Aside from a handful of cutscenes, there is very little overt storytelling, but that’s not to say there isn’t much story… Throughout the game, the player has frequent interactions with a mysterious shopkeeper. The shop appears to be floating in space with panels that rise up from beneath the ninja’s feet as he walks, and the shop is filled with numerous oddities. Here, the player may purchase upgrades (more on these in a bit) or engage the shopkeeper in conversation.


The shopkeeper has a number of humorous quips, some of which shed a bit of light on the things around his shop. At any point, the player may ask the shopkeeper to tell him a story, which results in a drawn-out sequence where the shopeeker begins what appears to be a moral allegory… but none of these stories end the way you’d expect. And if you really want to get the shopkeeper riled up, try investigating the cabinet he keeps in the corner.


As a student of the ninja arts, you are able to perform a 2.5x variable jump which transitions into a summersault, and you can grab onto most vertical surfaces and climb freely up or down, or jump away from them. You can swing your sword while standing, ducking, or jumping. Pressing the button repeatedly allows you to swing the sword back and forth, but there is no multi-hit combo, which isn’t much of a shortcoming given that most enemies are killed in a single hit.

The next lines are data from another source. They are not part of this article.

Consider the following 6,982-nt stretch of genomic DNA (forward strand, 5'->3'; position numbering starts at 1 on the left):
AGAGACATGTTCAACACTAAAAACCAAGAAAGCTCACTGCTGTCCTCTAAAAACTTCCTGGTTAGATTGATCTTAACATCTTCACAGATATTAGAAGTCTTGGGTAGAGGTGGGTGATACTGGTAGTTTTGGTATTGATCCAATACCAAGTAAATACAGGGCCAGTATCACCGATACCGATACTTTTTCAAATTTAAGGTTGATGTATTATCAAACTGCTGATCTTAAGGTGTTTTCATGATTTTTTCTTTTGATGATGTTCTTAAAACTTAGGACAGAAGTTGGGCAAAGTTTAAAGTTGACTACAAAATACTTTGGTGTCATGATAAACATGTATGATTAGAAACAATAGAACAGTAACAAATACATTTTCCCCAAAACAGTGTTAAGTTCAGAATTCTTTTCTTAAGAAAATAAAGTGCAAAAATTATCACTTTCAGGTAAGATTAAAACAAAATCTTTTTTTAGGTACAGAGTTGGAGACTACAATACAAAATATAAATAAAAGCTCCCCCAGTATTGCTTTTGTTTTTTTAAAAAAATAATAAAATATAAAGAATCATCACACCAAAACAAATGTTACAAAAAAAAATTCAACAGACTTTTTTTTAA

The most important technique, which is described in the opening tutorial area, is called cloudstepping. By jumping and striking a lantern, enemy, or projectile with your sword, you are granted a second midair jump, and you can strike multiple targets to repeatedly jump in the air. This method of double jumping is more technical than those offered in other platformers, and it is often used as an advanced technique to access optional side paths… although its use is a requirement later in the game.